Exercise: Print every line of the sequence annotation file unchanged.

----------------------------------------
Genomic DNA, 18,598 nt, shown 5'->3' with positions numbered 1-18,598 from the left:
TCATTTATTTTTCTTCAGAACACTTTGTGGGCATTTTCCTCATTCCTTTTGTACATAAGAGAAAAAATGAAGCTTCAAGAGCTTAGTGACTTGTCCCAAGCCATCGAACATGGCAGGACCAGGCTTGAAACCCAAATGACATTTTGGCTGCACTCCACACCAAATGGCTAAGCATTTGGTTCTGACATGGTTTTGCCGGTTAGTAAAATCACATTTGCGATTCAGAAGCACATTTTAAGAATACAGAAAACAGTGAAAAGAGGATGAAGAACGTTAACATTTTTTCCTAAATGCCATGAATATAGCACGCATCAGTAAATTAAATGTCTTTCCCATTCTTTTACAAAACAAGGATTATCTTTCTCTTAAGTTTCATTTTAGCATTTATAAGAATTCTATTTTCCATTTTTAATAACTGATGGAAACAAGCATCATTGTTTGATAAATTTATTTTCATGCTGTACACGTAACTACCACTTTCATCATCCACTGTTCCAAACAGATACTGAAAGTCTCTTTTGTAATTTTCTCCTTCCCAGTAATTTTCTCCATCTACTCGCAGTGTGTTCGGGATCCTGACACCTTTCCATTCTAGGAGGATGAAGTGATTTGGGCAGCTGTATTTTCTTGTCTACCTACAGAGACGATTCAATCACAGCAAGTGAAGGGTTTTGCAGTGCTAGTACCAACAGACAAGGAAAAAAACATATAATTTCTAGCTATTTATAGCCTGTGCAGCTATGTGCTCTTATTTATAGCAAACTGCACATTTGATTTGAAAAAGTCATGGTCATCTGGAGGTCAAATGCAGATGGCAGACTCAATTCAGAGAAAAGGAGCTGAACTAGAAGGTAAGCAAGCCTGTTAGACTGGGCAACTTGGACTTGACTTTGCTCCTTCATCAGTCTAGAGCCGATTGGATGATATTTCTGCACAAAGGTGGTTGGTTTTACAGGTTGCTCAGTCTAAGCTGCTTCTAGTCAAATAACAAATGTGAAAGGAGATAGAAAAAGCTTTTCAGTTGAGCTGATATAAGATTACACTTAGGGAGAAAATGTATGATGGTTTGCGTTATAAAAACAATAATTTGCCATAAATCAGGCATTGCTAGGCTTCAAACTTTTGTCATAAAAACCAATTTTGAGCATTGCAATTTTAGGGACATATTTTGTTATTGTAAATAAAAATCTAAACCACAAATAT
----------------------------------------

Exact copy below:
Genomic DNA, 18,598 nt, shown 5'->3' with positions numbered 1-18,598 from the left:
TCATTTATTTTTCTTCAGAACACTTTGTGGGCATTTTCCTCATTCCTTTTGTACATAAGAGAAAAAATGAAGCTTCAAGAGCTTAGTGACTTGTCCCAAGCCATCGAACATGGCAGGACCAGGCTTGAAACCCAAATGACATTTTGGCTGCACTCCACACCAAATGGCTAAGCATTTGGTTCTGACATGGTTTTGCCGGTTAGTAAAATCACATTTGCGATTCAGAAGCACATTTTAAGAATACAGAAAACAGTGAAAAGAGGATGAAGAACGTTAACATTTTTTCCTAAATGCCATGAATATAGCACGCATCAGTAAATTAAATGTCTTTCCCATTCTTTTACAAAACAAGGATTATCTTTCTCTTAAGTTTCATTTTAGCATTTATAAGAATTCTATTTTCCATTTTTAATAACTGATGGAAACAAGCATCATTGTTTGATAAATTTATTTTCATGCTGTACACGTAACTACCACTTTCATCATCCACTGTTCCAAACAGATACTGAAAGTCTCTTTTGTAATTTTCTCCTTCCCAGTAATTTTCTCCATCTACTCGCAGTGTGTTCGGGATCCTGACACCTTTCCATTCTAGGAGGATGAAGTGATTTGGGCAGCTGTATTTTCTTGTCTACCTACAGAGACGATTCAATCACAGCAAGTGAAGGGTTTTGCAGTGCTAGTACCAACAGACAAGGAAAAAAACATATAATTTCTAGCTATTTATAGCCTGTGCAGCTATGTGCTCTTATTTATAGCAAACTGCACATTTGATTTGAAAAAGTCATGGTCATCTGGAGGTCAAATGCAGATGGCAGACTCAATTCAGAGAAAAGGAGCTGAACTAGAAGGTAAGCAAGCCTGTTAGACTGGGCAACTTGGACTTGACTTTGCTCCTTCATCAGTCTAGAGCCGATTGGATGATATTTCTGCACAAAGGTGGTTGGTTTTACAGGTTGCTCAGTCTAAGCTGCTTCTAGTCAAATAACAAATGTGAAAGGAGATAGAAAAAGCTTTTCAGTTGAGCTGATATAAGATTACACTTAGGGAGAAAATGTATGATGGTTTGCGTTATAAAAACAATAATTTGCCATAAATCAGGCATTGCTAGGCTTCAAACTTTTGTCATAAAAACCAATTTTGAGCATTGCAATTTTAGGGACATATTTTGTTATTGTAAATAAAAATCTAAACCACAAATAT